With his hands on the steering wheel driving down the highway, Scott (Pete Davidson) closes his eyes, ready to crash into what lies ahead and explode into flames. This is the opening of Judd Apatow’s The King of Staten Island, a quasi-comedy that is less interested in finding the funniest punchline for every situation and more curious about the search for the scattered, missing pieces of one’s soul. It’s the director’s most emotionally attuned and narrowly focused work, a film in which our attention is not pulled along by heavy dramatic shifts or distracted by a mountain of subplots, but rather how trauma can form a life of complacency and it’s only slivers of progress that hint at a more promising future.
This is still an Apatow movie, however, so the general vibe of his sixth feature is still relatively upbeat and humor-focused, populating this insular world of New York City’s oft-forgotten borough with a cadre of memorable characters. Leading the pack is the king of Staten Island himself, a twenty-four-year-old in a state of suspended animation, passing his days dealing drugs to local neighbors and utilizing his friends for his amateur tattoo art experimentations. With his father passing away fighting a fire when Scott was only seven, he’s is now parented solely by his mother Margie (Marisa Tomei), who hasn’t been in a relationship these past 17 years. She’s also conflicted with moving forward in life and after they send Scott’s sister Claire (Maude Apatow) off to college, it’s only mother and son remaining at the house. That is, until Ray (Bill Burr), another local firefighter, begins a relationship with Margie and pushes for Scott to start his own path in life.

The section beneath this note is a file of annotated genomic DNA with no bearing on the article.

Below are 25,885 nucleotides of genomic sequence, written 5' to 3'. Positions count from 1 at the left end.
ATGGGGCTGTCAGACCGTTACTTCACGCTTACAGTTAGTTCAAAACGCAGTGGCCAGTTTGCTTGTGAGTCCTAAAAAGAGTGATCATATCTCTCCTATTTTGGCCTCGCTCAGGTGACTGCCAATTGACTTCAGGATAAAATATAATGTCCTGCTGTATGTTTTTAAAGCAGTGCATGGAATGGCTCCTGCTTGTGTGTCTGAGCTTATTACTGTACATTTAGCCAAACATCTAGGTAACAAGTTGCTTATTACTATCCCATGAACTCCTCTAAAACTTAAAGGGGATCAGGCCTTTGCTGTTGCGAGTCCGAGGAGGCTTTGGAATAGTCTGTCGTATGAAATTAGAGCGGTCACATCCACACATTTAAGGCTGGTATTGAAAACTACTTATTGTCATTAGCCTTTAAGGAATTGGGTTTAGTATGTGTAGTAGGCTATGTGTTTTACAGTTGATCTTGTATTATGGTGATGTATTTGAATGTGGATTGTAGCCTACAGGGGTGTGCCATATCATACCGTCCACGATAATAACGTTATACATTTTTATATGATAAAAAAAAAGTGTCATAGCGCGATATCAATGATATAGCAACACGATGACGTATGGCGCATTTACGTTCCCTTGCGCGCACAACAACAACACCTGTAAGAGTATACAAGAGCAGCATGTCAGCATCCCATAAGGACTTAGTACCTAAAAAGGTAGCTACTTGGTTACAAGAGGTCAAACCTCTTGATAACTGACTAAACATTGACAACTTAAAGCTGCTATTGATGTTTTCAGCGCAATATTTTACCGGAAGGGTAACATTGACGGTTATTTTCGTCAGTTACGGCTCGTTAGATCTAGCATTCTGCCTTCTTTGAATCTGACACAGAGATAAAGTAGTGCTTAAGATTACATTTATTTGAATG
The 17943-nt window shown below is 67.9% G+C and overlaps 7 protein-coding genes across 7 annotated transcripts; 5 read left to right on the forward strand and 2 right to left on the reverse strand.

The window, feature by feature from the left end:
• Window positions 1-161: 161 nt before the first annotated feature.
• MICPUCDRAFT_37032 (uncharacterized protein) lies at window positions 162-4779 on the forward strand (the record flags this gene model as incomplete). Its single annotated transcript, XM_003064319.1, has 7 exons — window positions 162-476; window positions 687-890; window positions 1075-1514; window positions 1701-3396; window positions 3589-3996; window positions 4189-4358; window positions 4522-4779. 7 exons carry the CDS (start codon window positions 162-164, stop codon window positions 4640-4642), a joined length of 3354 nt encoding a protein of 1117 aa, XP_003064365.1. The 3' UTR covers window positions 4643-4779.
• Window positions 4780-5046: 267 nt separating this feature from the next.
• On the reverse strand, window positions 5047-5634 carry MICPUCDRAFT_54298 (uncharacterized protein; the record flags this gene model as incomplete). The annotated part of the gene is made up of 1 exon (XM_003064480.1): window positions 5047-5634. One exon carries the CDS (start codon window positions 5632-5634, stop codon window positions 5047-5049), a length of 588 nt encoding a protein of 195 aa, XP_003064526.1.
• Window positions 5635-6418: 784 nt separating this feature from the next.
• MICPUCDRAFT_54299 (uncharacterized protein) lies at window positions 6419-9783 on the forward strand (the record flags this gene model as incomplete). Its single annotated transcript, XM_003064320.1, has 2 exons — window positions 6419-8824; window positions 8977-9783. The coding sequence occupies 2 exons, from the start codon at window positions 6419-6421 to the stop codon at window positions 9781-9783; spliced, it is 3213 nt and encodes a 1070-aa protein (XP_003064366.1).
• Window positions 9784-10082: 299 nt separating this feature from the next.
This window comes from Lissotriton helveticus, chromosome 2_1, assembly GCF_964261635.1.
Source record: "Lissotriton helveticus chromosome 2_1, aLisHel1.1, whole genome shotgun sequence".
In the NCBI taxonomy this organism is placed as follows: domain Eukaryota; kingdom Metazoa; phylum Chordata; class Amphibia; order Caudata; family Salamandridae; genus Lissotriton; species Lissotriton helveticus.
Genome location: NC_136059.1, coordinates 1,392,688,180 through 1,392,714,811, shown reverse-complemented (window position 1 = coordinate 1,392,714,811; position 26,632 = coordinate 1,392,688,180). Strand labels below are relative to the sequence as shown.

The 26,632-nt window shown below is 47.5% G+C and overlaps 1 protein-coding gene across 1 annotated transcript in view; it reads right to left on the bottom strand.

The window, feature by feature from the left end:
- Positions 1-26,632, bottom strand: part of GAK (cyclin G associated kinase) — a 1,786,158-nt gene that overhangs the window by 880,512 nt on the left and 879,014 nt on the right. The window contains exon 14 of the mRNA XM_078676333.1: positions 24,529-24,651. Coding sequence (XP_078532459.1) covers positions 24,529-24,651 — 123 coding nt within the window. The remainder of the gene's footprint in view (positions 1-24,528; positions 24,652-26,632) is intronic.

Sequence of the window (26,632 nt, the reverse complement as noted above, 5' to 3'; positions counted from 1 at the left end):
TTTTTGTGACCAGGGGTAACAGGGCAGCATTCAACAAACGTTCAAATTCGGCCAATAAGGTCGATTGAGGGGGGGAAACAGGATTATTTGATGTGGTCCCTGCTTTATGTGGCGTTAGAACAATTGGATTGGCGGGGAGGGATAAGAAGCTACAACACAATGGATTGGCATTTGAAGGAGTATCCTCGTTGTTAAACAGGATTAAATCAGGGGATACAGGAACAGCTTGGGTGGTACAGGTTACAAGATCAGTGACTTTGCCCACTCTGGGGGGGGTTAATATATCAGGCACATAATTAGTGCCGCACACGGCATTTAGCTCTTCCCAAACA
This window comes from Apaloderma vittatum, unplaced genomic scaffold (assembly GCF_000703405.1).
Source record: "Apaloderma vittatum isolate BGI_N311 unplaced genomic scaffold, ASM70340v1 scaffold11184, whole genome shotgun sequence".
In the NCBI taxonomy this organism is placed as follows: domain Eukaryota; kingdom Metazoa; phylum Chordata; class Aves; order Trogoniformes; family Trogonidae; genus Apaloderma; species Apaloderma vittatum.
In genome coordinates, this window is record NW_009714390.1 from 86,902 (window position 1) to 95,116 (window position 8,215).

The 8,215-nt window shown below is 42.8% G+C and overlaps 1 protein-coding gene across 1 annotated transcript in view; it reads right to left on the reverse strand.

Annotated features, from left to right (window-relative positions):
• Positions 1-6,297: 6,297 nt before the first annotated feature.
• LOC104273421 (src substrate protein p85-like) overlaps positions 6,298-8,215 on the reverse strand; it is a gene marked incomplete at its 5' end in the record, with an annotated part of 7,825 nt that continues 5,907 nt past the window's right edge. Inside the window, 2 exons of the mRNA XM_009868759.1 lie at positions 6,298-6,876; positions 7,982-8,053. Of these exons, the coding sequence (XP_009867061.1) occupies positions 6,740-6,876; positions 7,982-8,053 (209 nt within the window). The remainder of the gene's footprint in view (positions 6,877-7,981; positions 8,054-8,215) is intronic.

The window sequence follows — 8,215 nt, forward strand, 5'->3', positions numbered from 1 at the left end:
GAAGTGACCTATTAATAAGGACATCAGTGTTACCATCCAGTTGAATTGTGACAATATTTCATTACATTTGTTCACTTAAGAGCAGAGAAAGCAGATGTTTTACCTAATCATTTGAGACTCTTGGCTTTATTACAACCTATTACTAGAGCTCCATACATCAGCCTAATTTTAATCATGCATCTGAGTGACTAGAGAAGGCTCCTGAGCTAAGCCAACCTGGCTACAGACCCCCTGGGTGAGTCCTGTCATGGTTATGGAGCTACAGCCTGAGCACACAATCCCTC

A point of division in real-life has been the comedy of Pete Davidson, and whether one is fond of his mix of difficult, confessional truths and lighter stoner comedy, all conveyed with a rather genial vibe. As he’s in virtually every scene of the 136-minute movie, it may be difficult to convince someone to watch who has never appreciated the comedian, but The King of Staten Island is not simply an autobiographical story in narrative form. Apatow could have easily gone the more structurally safe, crowd-pleasing route, detailing the rise of Davidson’s character from his home borough to making it big in New York City, but instead we’re planted in Staten Island through 99% of the film, and it’s not the world of comedy that is his main goal, but rather dreams of opening his own peculiar concept of a tattoo restaurant. These relatively low dramatic stakes and attentiveness to explore the inner journey of our lead feels all the more refreshing and honest in today’s ever-dwindling studio comedy landscape made of high-concept cheap laughs.